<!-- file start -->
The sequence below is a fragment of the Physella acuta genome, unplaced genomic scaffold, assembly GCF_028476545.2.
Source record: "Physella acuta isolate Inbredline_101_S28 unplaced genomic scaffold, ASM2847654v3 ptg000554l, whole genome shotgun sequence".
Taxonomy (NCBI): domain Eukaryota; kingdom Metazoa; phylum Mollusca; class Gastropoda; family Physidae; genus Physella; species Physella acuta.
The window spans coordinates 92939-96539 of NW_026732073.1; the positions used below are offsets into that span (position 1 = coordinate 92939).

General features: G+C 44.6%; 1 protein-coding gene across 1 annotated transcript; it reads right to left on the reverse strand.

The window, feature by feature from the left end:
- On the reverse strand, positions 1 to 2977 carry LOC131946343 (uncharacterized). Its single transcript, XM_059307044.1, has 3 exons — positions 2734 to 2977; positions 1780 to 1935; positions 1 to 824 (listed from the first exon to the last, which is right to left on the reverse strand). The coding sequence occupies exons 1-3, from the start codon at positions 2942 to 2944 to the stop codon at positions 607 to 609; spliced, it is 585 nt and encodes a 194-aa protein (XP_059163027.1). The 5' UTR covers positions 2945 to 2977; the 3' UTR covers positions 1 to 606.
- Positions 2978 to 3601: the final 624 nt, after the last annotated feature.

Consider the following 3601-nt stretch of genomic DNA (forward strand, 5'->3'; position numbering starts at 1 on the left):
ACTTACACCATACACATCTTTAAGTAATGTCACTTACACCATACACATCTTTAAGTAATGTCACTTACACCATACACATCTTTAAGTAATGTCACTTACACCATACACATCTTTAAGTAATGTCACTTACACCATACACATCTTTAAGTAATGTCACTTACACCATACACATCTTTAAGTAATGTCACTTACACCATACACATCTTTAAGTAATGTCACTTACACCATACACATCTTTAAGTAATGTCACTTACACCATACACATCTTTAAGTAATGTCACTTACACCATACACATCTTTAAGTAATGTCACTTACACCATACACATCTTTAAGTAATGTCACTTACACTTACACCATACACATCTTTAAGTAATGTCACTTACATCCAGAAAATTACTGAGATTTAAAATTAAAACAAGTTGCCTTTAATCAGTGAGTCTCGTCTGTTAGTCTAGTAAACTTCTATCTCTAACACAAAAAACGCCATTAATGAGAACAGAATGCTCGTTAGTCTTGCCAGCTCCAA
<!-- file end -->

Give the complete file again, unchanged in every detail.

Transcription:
The sequence below is a fragment of the Physella acuta genome, unplaced genomic scaffold, assembly GCF_028476545.2.
Source record: "Physella acuta isolate Inbredline_101_S28 unplaced genomic scaffold, ASM2847654v3 ptg000554l, whole genome shotgun sequence".
Taxonomy (NCBI): domain Eukaryota; kingdom Metazoa; phylum Mollusca; class Gastropoda; family Physidae; genus Physella; species Physella acuta.
The window spans coordinates 92939-96539 of NW_026732073.1; the positions used below are offsets into that span (position 1 = coordinate 92939).

General features: G+C 44.6%; 1 protein-coding gene across 1 annotated transcript; it reads right to left on the reverse strand.

The window, feature by feature from the left end:
- On the reverse strand, positions 1 to 2977 carry LOC131946343 (uncharacterized). Its single transcript, XM_059307044.1, has 3 exons — positions 2734 to 2977; positions 1780 to 1935; positions 1 to 824 (listed from the first exon to the last, which is right to left on the reverse strand). The coding sequence occupies exons 1-3, from the start codon at positions 2942 to 2944 to the stop codon at positions 607 to 609; spliced, it is 585 nt and encodes a 194-aa protein (XP_059163027.1). The 5' UTR covers positions 2945 to 2977; the 3' UTR covers positions 1 to 606.
- Positions 2978 to 3601: the final 624 nt, after the last annotated feature.

Consider the following 3601-nt stretch of genomic DNA (forward strand, 5'->3'; position numbering starts at 1 on the left):
ACTTACACCATACACATCTTTAAGTAATGTCACTTACACCATACACATCTTTAAGTAATGTCACTTACACCATACACATCTTTAAGTAATGTCACTTACACCATACACATCTTTAAGTAATGTCACTTACACCATACACATCTTTAAGTAATGTCACTTACACCATACACATCTTTAAGTAATGTCACTTACACCATACACATCTTTAAGTAATGTCACTTACACCATACACATCTTTAAGTAATGTCACTTACACCATACACATCTTTAAGTAATGTCACTTACACCATACACATCTTTAAGTAATGTCACTTACACCATACACATCTTTAAGTAATGTCACTTACACTTACACCATACACATCTTTAAGTAATGTCACTTACATCCAGAAAATTACTGAGATTTAAAATTAAAACAAGTTGCCTTTAATCAGTGAGTCTCGTCTGTTAGTCTAGTAAACTTCTATCTCTAACACAAAAAACGCCATTAATGAGAACAGAATGCTCGTTAGTCTTGCCAGCTCCAA